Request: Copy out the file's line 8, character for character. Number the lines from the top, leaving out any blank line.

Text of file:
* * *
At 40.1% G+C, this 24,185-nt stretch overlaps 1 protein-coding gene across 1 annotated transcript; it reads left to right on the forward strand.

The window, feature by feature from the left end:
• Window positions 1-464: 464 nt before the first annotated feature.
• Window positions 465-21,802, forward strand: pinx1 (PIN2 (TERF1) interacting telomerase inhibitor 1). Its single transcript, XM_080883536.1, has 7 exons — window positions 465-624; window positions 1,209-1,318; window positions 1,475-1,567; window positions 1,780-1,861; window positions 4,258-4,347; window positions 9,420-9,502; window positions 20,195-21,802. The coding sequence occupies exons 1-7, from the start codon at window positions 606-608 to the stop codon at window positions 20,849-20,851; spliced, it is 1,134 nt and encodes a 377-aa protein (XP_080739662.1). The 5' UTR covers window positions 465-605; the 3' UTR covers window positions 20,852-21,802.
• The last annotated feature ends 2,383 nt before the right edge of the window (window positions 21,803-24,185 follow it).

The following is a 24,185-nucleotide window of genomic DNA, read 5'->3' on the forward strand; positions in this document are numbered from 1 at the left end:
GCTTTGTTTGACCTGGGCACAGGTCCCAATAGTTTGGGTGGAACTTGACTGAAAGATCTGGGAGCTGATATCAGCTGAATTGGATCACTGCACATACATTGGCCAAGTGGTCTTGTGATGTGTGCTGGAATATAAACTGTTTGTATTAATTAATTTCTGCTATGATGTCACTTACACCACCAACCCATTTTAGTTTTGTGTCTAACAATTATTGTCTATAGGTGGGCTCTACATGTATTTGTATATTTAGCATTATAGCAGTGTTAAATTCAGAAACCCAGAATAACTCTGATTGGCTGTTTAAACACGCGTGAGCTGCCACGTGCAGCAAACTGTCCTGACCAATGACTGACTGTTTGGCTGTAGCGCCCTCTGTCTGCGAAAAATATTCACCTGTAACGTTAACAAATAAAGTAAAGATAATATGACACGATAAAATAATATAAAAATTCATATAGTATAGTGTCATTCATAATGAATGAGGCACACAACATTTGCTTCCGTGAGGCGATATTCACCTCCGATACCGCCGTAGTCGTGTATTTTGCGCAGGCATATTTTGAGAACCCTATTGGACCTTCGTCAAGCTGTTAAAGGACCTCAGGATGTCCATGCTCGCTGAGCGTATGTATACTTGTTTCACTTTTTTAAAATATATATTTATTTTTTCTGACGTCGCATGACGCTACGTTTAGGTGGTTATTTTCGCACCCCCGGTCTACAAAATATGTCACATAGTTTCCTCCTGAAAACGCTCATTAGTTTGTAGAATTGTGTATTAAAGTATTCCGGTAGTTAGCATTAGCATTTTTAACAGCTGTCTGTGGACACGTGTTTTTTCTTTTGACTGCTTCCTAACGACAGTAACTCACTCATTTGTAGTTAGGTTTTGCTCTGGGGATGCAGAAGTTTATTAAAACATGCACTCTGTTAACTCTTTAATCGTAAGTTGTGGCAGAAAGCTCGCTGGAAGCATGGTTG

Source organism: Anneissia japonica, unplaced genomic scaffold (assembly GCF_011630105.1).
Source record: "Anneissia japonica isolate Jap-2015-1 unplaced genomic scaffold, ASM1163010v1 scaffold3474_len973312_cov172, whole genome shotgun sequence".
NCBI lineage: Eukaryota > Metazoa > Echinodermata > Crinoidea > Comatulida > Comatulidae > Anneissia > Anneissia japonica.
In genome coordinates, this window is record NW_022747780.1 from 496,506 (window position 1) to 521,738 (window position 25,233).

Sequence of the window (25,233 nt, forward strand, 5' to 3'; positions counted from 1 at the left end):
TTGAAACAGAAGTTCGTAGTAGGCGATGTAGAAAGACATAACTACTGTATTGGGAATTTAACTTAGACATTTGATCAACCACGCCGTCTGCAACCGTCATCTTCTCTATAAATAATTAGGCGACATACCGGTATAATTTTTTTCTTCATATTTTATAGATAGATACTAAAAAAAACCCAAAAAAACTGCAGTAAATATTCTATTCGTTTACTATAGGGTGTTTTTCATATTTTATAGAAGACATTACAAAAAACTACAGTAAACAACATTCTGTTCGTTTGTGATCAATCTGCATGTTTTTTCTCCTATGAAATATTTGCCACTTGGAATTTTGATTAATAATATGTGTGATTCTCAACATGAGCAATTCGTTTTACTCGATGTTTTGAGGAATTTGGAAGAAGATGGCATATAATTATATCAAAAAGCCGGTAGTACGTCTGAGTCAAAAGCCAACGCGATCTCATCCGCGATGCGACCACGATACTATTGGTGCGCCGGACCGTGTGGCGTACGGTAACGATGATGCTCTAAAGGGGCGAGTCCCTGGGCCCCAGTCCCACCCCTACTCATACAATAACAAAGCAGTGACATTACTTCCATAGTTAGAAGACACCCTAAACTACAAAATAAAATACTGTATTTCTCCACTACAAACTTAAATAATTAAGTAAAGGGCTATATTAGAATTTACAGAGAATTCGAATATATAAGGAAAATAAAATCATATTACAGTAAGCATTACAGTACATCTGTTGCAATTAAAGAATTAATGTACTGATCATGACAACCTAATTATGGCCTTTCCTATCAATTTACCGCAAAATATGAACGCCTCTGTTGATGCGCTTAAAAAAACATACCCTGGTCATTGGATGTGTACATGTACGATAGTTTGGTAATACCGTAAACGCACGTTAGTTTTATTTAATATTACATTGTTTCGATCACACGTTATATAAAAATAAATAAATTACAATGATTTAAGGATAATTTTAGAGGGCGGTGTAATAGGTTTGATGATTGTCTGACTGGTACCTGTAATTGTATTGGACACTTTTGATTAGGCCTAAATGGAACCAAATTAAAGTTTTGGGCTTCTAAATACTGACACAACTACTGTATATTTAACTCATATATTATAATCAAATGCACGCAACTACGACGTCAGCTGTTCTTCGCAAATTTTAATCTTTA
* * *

Source organism: Anneissia japonica, unplaced genomic scaffold (assembly GCF_011630105.1).